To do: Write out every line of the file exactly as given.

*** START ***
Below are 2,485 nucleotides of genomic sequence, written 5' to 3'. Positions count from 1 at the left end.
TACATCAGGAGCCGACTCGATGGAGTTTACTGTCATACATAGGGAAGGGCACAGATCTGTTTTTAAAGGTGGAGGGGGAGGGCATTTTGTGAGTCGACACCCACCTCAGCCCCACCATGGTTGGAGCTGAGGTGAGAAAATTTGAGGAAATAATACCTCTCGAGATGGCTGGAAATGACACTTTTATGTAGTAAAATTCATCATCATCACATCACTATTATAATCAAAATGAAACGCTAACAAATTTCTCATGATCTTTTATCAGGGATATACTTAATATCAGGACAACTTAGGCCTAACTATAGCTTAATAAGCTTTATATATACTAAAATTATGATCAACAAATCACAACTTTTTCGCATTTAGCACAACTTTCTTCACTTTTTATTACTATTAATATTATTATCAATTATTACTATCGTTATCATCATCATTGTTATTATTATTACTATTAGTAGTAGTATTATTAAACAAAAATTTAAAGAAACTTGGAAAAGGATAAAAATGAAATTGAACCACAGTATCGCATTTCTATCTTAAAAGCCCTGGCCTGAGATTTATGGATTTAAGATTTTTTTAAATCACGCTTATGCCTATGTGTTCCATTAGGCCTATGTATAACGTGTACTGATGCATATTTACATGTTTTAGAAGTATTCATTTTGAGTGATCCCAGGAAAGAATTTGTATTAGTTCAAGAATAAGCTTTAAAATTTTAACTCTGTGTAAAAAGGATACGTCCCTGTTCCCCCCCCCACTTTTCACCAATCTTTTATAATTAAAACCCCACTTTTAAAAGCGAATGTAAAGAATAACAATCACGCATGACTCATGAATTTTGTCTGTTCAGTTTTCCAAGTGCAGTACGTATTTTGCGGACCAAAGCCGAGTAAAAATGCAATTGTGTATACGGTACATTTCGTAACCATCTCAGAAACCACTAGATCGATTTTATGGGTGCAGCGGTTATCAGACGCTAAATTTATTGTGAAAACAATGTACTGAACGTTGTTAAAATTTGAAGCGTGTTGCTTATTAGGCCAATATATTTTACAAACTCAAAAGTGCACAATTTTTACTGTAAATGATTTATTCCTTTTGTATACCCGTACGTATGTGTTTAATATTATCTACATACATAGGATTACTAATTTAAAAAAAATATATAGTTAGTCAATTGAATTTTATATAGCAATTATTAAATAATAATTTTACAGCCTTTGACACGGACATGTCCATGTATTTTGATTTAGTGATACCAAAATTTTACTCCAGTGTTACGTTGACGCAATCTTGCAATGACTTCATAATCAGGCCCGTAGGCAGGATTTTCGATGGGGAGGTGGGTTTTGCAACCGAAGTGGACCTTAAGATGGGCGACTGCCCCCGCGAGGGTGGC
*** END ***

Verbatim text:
Below are 2,485 nucleotides of genomic sequence, written 5' to 3'. Positions count from 1 at the left end.
TACATCAGGAGCCGACTCGATGGAGTTTACTGTCATACATAGGGAAGGGCACAGATCTGTTTTTAAAGGTGGAGGGGGAGGGCATTTTGTGAGTCGACACCCACCTCAGCCCCACCATGGTTGGAGCTGAGGTGAGAAAATTTGAGGAAATAATACCTCTCGAGATGGCTGGAAATGACACTTTTATGTAGTAAAATTCATCATCATCACATCACTATTATAATCAAAATGAAACGCTAACAAATTTCTCATGATCTTTTATCAGGGATATACTTAATATCAGGACAACTTAGGCCTAACTATAGCTTAATAAGCTTTATATATACTAAAATTATGATCAACAAATCACAACTTTTTCGCATTTAGCACAACTTTCTTCACTTTTTATTACTATTAATATTATTATCAATTATTACTATCGTTATCATCATCATTGTTATTATTATTACTATTAGTAGTAGTATTATTAAACAAAAATTTAAAGAAACTTGGAAAAGGATAAAAATGAAATTGAACCACAGTATCGCATTTCTATCTTAAAAGCCCTGGCCTGAGATTTATGGATTTAAGATTTTTTTAAATCACGCTTATGCCTATGTGTTCCATTAGGCCTATGTATAACGTGTACTGATGCATATTTACATGTTTTAGAAGTATTCATTTTGAGTGATCCCAGGAAAGAATTTGTATTAGTTCAAGAATAAGCTTTAAAATTTTAACTCTGTGTAAAAAGGATACGTCCCTGTTCCCCCCCCCACTTTTCACCAATCTTTTATAATTAAAACCCCACTTTTAAAAGCGAATGTAAAGAATAACAATCACGCATGACTCATGAATTTTGTCTGTTCAGTTTTCCAAGTGCAGTACGTATTTTGCGGACCAAAGCCGAGTAAAAATGCAATTGTGTATACGGTACATTTCGTAACCATCTCAGAAACCACTAGATCGATTTTATGGGTGCAGCGGTTATCAGACGCTAAATTTATTGTGAAAACAATGTACTGAACGTTGTTAAAATTTGAAGCGTGTTGCTTATTAGGCCAATATATTTTACAAACTCAAAAGTGCACAATTTTTACTGTAAATGATTTATTCCTTTTGTATACCCGTACGTATGTGTTTAATATTATCTACATACATAGGATTACTAATTTAAAAAAAATATATAGTTAGTCAATTGAATTTTATATAGCAATTATTAAATAATAATTTTACAGCCTTTGACACGGACATGTCCATGTATTTTGATTTAGTGATACCAAAATTTTACTCCAGTGTTACGTTGACGCAATCTTGCAATGACTTCATAATCAGGCCCGTAGGCAGGATTTTCGATGGGGAGGTGGGTTTTGCAACCGAAGTGGACCTTAAGATGGGCGACTGCCCCCGCGAGGGTGGC